Option 1: donate each year for several years

If you donate $14,000 each year, your itemized deductions will only be $24,000 ($14K for charity + $10K for state and local taxes), which is just under the $24,800 standard deduction for married couples. Thus, you will receive no tax benefit for the charitable contributions or state taxes paid. Your total tax deductions for 3 years will be $74,400 (the $24,800 standard deduction x 3 years).

Option 2: Donate several years’ worth of donations at once

If you set aside the amount for several years (say, three) and then donate three years’ worth of donations at once, your itemized deductions would jump to $52,000 ([$14K in charitable donations x 3 years] + $10K for state and local taxes). Your combined deductions over 3 years will equal $101,600 (a $24,800 standard deduction in years 1 and 2, plus $52K in itemized deductions in year 3).

In the bundling example described above, by bundling the donations, you will receive over $27,000 in additional tax deductions ($27,200 = ($100,800 – $73,200) over 3 years) while still donating the same amount. If you wish you can donate the tax savings caused by the $27,200 tax deduction, leading you to donate more to charity overall through bundling.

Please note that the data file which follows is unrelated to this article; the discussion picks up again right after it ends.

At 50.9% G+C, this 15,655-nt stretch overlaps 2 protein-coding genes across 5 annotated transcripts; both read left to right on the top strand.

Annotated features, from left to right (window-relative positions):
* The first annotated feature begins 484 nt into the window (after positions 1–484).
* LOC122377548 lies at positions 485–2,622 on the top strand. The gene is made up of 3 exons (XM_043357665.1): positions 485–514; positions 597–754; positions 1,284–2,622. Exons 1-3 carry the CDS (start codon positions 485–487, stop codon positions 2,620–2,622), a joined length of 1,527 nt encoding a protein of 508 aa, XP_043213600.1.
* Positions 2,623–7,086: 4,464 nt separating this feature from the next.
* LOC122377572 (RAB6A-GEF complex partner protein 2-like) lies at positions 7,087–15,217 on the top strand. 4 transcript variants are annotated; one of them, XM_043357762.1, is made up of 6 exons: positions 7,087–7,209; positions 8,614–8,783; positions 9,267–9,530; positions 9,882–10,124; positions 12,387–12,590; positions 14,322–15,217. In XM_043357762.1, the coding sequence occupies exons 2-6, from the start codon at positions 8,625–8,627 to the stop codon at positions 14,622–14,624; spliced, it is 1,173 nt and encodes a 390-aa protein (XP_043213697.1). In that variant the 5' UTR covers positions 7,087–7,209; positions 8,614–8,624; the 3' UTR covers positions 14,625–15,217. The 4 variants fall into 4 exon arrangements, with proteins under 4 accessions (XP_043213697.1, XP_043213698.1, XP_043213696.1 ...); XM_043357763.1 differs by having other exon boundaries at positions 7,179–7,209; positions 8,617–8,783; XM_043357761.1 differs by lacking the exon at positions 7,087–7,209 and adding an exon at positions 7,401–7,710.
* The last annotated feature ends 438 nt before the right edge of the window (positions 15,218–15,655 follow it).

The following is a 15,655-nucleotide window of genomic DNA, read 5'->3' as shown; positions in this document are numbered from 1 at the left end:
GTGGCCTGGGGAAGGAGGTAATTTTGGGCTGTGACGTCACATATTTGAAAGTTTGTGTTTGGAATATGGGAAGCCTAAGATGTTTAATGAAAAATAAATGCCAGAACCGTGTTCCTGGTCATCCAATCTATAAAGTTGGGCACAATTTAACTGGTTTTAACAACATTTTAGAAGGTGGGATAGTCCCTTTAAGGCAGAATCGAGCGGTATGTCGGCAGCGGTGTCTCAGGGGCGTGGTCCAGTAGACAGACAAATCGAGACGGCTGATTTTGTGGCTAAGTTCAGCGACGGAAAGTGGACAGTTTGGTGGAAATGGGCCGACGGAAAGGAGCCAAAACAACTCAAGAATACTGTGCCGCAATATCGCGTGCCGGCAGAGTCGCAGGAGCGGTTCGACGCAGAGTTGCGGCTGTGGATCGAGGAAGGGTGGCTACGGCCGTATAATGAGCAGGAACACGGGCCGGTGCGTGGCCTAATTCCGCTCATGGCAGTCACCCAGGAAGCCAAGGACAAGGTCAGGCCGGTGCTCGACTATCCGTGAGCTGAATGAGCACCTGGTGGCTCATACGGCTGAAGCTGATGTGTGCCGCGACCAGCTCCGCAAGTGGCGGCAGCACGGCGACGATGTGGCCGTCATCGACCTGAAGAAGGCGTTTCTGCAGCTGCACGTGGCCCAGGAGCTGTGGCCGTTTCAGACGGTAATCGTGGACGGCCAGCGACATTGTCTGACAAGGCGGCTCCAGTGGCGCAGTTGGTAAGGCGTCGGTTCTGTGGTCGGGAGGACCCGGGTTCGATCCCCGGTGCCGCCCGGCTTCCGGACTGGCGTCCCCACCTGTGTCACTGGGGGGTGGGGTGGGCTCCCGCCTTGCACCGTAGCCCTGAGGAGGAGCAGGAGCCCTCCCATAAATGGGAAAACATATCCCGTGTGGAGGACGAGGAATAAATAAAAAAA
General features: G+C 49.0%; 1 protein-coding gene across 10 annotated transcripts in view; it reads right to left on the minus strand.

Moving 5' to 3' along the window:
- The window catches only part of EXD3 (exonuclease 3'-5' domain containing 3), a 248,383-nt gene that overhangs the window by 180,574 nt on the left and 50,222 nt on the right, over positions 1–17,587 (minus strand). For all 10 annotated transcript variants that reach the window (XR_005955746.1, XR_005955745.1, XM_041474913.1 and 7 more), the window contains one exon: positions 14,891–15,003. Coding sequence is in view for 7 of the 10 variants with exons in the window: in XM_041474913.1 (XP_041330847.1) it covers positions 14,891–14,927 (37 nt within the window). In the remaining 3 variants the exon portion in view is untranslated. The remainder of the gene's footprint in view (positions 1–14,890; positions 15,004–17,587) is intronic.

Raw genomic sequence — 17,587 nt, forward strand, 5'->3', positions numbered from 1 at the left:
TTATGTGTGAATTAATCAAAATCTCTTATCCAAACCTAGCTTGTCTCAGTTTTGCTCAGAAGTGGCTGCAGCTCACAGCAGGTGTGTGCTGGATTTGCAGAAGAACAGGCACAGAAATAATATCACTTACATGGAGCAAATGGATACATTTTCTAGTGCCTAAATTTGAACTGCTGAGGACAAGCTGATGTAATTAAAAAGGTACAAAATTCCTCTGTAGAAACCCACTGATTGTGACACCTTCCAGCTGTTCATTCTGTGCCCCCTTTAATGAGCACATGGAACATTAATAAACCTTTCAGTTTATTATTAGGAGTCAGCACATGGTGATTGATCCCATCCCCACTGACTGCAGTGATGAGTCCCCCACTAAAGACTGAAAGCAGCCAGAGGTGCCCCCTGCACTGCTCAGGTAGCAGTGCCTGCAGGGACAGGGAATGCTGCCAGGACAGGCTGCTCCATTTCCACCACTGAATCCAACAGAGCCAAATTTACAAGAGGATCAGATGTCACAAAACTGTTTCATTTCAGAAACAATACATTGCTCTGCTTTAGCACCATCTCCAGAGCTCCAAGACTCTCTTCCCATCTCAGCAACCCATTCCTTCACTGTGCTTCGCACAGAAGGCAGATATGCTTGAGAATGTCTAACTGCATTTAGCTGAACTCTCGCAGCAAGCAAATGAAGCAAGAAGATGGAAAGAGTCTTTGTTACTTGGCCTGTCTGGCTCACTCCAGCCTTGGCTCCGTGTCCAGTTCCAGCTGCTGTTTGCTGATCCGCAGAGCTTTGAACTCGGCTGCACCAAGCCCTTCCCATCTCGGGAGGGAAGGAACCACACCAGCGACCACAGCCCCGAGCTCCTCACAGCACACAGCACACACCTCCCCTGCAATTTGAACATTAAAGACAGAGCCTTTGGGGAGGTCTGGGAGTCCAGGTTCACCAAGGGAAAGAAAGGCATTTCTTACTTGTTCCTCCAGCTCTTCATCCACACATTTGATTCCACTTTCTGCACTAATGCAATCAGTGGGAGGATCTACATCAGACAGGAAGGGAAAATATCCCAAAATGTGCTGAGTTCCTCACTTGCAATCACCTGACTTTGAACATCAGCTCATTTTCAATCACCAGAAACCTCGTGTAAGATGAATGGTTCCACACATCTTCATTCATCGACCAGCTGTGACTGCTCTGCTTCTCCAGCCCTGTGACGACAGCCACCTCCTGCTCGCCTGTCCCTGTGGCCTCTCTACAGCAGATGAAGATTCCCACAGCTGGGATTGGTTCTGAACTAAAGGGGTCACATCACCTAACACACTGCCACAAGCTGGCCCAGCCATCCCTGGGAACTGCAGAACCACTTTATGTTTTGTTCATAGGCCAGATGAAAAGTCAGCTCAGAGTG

Strategy 2: Donate more by donating capital assets

If you already have investments such as stocks and bonds, you can likely donate more by donating those investments rather than the equivalent value in cash. Alternately, if you are setting aside several years’ worth of contributions to donate at one time (see strategy 1 above) you may be able to donate more by investing that money over several years and then donating it. 

Marginal tax rates on income and capital gains

Unlike other income (say, your salary), a “capital gain” is income you receive for the sale of a capital asset such as a stock, a bond, a piece of land, etc.[10] A capital gain is considered “long term” if you held the asset (stock, house, etc) for longer than one year before you sold it; otherwise it is a “short term” capital gain. Income from long term capital gains is taxed at a lower rate than other income. Short term capital gains are taxed the same as other income.